Bad 2: Allowing use of mobile phones or interactive media; never allow use of mobile phones or interactive media by the driver of a moving car; at most status!

    Bad 3: A transparent screen; this may become useless in bright sunlight.

    The designers need to read the book "Scarcity" by Sendhil Mullainathan & Eldar Sharif; many people don't realise the stupid side effects of scarcity.

    All conversations on mobile phone calls (yes, even hands free) or use of interactive media while driving should be regarded as dangerous driving, no excuses, so be banned for apps for this device, because these can easily cause unexpected mental scarcity; /always park to do these/, I'm fed up seeing negligent asses driving motor vehicles while using mobiles, with obviously compromised driving!

    1. Michael H.F. Wilkinson Silver badge

      Re: HUD better, gestures bad, starting calls or using social media bad.

      Might I suggest:

      HUD better, gestures bad, starting calls or using social media mad.

    2. Sir Runcible Spoon Silver badge

      Re: HUD better, gestures bad, starting calls or using social media bad.

      "All conversations on mobile phone calls (yes, even hands free)"

      Except it isn't really acceptable to pull over to the hard shoulder when you are on a motorway to answer a call. What if it was an emergency? I was once on a 5 hour trip (about 1/2 an hour in) to be away for a week when my wife rang me to say she had been taken ill.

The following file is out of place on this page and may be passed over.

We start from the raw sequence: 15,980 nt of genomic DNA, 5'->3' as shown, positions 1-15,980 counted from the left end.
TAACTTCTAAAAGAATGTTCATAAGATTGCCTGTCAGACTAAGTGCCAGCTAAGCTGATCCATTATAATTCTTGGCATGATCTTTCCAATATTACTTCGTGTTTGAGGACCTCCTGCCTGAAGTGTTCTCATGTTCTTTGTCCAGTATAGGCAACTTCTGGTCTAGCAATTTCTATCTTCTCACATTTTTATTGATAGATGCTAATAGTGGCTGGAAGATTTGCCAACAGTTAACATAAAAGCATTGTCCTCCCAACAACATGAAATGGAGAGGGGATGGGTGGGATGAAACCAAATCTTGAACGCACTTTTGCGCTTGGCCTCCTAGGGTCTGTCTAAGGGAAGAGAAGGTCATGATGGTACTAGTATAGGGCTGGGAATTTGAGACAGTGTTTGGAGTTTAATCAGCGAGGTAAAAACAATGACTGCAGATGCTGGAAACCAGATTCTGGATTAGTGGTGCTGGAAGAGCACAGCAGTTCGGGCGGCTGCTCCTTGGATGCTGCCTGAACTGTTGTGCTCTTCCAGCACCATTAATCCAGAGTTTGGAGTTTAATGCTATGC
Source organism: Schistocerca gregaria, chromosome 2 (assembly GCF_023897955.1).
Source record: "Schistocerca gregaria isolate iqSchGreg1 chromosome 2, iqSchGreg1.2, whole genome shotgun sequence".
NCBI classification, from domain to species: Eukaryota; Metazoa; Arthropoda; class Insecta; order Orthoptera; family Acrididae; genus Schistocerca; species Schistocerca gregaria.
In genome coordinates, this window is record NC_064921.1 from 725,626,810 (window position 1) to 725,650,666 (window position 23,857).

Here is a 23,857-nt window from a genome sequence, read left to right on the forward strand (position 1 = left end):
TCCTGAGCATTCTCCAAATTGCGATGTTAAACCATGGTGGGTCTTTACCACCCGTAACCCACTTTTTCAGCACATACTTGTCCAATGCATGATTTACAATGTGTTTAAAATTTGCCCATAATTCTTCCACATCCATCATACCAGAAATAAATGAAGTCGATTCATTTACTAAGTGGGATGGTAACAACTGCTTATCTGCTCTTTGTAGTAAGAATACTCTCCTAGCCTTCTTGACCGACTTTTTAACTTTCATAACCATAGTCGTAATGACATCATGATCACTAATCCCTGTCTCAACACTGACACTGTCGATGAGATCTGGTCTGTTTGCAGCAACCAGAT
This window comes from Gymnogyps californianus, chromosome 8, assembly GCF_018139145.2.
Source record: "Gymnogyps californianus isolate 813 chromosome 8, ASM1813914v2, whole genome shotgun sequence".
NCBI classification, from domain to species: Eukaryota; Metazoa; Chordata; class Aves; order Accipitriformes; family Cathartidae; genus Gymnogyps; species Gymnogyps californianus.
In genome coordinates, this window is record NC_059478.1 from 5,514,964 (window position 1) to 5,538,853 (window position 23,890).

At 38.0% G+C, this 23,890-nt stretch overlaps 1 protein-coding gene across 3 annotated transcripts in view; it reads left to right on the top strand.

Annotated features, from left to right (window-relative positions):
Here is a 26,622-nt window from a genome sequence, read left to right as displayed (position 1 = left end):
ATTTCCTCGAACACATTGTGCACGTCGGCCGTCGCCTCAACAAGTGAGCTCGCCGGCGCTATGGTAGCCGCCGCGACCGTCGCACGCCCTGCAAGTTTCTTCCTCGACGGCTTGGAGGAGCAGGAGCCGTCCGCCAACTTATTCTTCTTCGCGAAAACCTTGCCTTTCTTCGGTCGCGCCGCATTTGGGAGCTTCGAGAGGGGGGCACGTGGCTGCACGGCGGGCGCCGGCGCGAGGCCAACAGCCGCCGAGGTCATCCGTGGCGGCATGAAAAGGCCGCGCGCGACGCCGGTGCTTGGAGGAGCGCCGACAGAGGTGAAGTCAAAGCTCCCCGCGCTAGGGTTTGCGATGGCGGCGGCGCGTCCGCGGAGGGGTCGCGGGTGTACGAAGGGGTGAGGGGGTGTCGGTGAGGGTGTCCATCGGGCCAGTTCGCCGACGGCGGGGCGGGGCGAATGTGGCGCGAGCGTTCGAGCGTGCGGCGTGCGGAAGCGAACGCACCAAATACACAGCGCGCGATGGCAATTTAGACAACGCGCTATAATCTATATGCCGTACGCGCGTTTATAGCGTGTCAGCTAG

I would much rather have got that call 1/2 hour from home than 5 hours away. How much more distracted do you think I would have been on a 5 hour journey worrying about my wife (as opposed to 1/2 hour)?

    3. The Axe

      Re: HUD better, gestures bad, starting calls or using social media bad.

      #1. No you don't need two hands on the steering wheel all the time to drive. It depends on the situation. A lot of the time you can use one hand unless the road is windy or there is a lot of traffic - in which case don't gesture. The driver can make intelligent decisions.

      #2 Better ban passengers too then as they can cause a distraction to drive with their incessant back seat driving instructions. Better ban radios and music systems as they can distract the driver. Why not just ban everything that could be a distraction - how you're going to police it I don't know because an ban that is unenforceable is a joke.

      #3 Not a problem if it doesn't work in bright sunlight, it's an aid not something that is required to drive like a speedometer. That issue is only a problem with Navdy if people don't buy it because it doesn't work in the sun.

  7. Anonymous Coward
    Anonymous Coward

    Why?

    Why does this need to connect with the car systems? Also why does it need to connect with a phone?

    In the first instance it means that it can't be used in older cars that don't have the required connection and the second instance makes it worse than holding a phone to your ear.

    The basic idea of a HUD is good, just cut out all the other crap.

    1. Jason Bloomberg Silver badge
      Stop

      Re: Why?

      The basic idea of a HUD is good, just cut out all the other crap.

      Absolutely. I don't care how much it improves their networking interactions and access to social media but I do care how much it impacts on my safety.

    2. nematoad Silver badge
      FAIL

      Re: Why?

      Oh well, that's me out of luck then.

      My Mini Cooper S has neither the 12volt adaptor mentioned in the article nor any visible connection to the car's electronics.

      Which is probably a good thing as I do not relish the thought of unwanted ads and things appearing in my line of sight nor do I think that a vector whereby any hacker could get into my car's electronics is a very good idea. The thought of being blinded by the airbag suddenly inflating is not a happy one.

      1. Steven Raith

        Re: Why?